What is fundamental, however, is that citizens’ care does not depend on the collaboration with the urban local government and it has not to be triggered in any case by the public administration’s request. «I claim the city because I live here, not because the municipality asks me to do so […] We can do everything without political and economic compromises. We want to show that this experiment [Social Street] is possible staying outside of the existing structures, because sociality is out of the system». Luigi mentions many examples of Social Streets that decided to establish a formal collaboration with the local government, both in Bologna and Milan, some of them also signing a collaboration pact[4]. In Bologna the most part of parks and green areas are managed and cured by citizens – individuals or associated in formal organizations. This citizens’ attitude is not wrong generally and Luigi is not against either citizens/committees engaged in this kind of activities or the public administration that opens up this possibility. He does not agree with it just when Social Streets give more values and importance to this aspect than to the generation of sociality. Moreover, since the subjects formally involved in the maintenance and cleaning of public spaces are already numerous, Social Street does not need to base its activity from the same starting point. The possibility to take care of the urban territory is positive – reporting Luigi’s words – and it is possible that neighbours who met thanks to Social Street, decide afterwards to engage in the management of a common good collectively. Nonetheless, it has to remain characteristic of an individual agency, not of a collective and informal subject such as the Social Street that aims, firstly, to include everyone in socialisation practices. Inclusion, indeed, is a variable that strongly matters when one Social Street has to decide whether collaborating with the Municipality. Signing a collaboration pact implies getting closer to the political party that is leading the city at that moment. Some members of the group might disagree with political decisions of this party and, thus, disagree with their Social Street’s decision as well: the result would be that these specific members get distant from the group, not feeling included and engaged anymore. In Milan, really few Social Street – 28 out of 76 – decided to enrol in the official register for informal associations[5] founded by the current municipality’s administration. According to Luigi, this happened because engaging in the research of solutions for collective problems or in the regeneration of urban spaces is not the first aim of Social Street. These aspects become important within Social Street framework only as vehicle of sociality.

Together with sociality, another solid idea emerging from Luigi’s words is that social initiatives do not need to be framed in the existing mainstream structure and political system to be innovative. They can bring innovation by being free, unformal and based on little, but always kept central, values: «Small revolutions are made on even smaller things, but these things have to be really clear».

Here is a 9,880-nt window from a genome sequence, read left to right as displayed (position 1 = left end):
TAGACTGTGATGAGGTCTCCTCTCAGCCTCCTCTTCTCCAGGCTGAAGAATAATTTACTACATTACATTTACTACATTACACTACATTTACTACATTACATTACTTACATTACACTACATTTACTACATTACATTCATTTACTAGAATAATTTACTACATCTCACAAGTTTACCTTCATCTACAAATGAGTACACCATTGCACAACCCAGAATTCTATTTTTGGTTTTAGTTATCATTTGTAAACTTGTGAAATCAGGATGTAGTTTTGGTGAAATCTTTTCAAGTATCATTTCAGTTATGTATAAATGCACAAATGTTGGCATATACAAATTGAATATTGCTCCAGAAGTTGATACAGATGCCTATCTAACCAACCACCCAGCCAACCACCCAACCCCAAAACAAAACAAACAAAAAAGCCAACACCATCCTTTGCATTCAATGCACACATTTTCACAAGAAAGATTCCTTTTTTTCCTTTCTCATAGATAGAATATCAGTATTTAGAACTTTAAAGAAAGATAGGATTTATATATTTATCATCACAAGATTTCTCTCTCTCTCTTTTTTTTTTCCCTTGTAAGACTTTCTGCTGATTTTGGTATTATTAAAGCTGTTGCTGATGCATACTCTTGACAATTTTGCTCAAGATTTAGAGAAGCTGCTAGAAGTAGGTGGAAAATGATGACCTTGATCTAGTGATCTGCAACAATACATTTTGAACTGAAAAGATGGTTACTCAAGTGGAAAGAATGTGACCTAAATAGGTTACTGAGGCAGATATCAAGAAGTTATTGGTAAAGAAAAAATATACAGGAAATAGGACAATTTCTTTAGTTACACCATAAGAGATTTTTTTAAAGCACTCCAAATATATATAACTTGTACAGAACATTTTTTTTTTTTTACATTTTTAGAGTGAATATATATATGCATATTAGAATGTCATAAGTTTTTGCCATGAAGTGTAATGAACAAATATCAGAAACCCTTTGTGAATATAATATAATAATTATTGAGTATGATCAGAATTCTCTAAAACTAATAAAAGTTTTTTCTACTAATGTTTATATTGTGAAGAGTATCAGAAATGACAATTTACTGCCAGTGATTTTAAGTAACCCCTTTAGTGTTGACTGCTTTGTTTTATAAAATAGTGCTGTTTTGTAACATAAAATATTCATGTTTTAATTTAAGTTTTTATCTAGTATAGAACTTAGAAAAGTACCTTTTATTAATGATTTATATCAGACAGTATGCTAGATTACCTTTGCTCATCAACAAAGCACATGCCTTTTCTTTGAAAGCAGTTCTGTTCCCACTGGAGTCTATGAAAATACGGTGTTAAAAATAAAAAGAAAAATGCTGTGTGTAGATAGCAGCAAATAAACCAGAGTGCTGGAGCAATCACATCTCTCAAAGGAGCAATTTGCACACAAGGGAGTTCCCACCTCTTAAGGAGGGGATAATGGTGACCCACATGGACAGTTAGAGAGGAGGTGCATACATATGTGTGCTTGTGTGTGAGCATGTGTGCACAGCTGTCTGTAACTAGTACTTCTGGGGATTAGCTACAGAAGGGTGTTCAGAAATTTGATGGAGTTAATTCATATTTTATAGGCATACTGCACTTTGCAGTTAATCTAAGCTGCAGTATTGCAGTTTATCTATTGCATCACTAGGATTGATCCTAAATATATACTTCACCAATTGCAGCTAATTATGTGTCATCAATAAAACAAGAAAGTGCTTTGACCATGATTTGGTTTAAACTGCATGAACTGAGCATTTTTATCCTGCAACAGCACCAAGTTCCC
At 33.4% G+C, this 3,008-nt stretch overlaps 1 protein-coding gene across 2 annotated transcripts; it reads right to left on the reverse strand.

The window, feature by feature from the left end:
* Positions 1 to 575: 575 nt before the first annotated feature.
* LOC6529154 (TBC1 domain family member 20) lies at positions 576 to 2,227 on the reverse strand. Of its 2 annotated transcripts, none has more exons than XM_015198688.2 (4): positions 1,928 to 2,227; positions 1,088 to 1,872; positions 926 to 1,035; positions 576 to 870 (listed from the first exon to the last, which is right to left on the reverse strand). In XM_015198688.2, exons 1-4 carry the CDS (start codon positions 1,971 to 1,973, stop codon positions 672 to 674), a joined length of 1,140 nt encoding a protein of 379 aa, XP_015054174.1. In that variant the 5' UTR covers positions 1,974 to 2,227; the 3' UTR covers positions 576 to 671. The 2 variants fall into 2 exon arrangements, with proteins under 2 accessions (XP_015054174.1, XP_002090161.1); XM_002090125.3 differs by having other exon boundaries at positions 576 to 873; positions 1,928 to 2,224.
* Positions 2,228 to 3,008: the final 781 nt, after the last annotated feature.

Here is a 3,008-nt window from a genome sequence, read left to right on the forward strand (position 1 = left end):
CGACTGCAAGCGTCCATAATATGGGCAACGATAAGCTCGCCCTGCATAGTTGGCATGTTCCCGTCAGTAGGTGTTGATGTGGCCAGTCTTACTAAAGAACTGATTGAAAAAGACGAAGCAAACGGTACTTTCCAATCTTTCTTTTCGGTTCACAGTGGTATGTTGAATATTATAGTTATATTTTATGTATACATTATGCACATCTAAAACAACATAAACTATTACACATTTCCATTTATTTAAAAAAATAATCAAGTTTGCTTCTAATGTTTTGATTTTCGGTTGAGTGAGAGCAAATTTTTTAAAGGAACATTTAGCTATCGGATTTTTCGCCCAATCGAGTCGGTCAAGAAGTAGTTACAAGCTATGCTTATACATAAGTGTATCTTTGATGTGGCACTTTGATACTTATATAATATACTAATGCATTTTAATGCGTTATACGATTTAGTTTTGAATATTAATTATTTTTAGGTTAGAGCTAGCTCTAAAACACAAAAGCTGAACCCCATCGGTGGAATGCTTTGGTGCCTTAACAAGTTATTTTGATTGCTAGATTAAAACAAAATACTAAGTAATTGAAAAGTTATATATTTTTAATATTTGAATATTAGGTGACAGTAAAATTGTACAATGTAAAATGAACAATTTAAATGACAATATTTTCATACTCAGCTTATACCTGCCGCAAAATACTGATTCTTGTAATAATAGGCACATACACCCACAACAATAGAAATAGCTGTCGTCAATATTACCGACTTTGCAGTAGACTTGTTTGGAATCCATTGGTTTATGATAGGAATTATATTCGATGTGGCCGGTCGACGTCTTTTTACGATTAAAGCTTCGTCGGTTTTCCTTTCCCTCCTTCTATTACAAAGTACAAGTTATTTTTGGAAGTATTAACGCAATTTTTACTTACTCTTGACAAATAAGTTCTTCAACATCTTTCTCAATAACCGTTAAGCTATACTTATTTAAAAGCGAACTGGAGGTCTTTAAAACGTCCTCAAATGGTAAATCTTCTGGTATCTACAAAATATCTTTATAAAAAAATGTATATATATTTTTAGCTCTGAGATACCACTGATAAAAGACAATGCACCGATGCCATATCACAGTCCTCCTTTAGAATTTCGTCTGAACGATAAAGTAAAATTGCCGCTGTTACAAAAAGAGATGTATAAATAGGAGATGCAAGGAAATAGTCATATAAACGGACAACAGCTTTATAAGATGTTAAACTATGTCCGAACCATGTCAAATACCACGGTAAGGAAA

L’articolo riassume il significato di Social Street, basato sul valore fondante della socialità. La cura verso gli spazi pubblici si sviluppa in un secondo momento e secondo Luigi Nardacchione, amministratore della prima Social Street e fondatore del sito Social Street Italia, questo non implica una collaborazione con la pubblica amministrazione. Anzi, l’intento originale è quello di non entrare nel sistema politico ed economico già esistente, ma dimostrare che le innovazioni possono svilupparsi anche da piccole iniziative, libere e indipendenti.

[1] All quotations refer to the conversation that I had with Luigi Nardacchione on 16/11/2017.

[2] Simmel G., 1997, La socievolezza, Roma: Armando.

[3] Kelling G. L., Wilson J. Q., 1982, Broken Windows: The police and neighbourhood safety, Atlantic Monthly, pp. 29-38.

[4] Regulation on civic collaboration for the urban commons.

[5] Avviso pubblico Social Street, politiche sociali, Comune di Milano

Rigenerare la rigenerazione – AUDIS

Rigenerare la rigenerazione – AUDIS

On Tuesday, December 5th, Milan will host the national AUDIS convention “Rigenerare la rigenerazione” (regenerating regeneration): a moment of confrontation on the new ASTRID’s proposals to overcome the obstacles that are restraining a widespread urban regeneration process all over Italy.

From 9.30 AM to 1.30 PM, in Fondazione Caseilla, AUDIS and its hosts will try to answer three fundamental question:

  1. What exactly is the role of urban regeneration for the development of the country? What are its economic and social consequences and are they strong enough to justify an effort from the cultural, administrative and economic point of view?
  2. What are the strongest brakes that are slowing down and sometimes preventing its implementation? What are the main roadblocks involving both Public Administration and private sector?
  3. Is it possible now to draw some guidelines in order to loosen the main knots?

LabGov’s co-founder prof Christian Iaione is going to attend the event during the session dedicated to AUDIS’ proposals.

The full program of the event is available here: http://www.audis.it/index.html?pg=10&sub=14&id=538&y=2017


Martedì 5 gennaio si terrà il convegno nazionale AUDIS, dedicato alla rigenerazione urbana e alle proposte per ripartire e riavviare il processo iniziando dal superamento dei maggiori ostacoli incontrati in Italia nella pubblica amministrazione e nel settore privato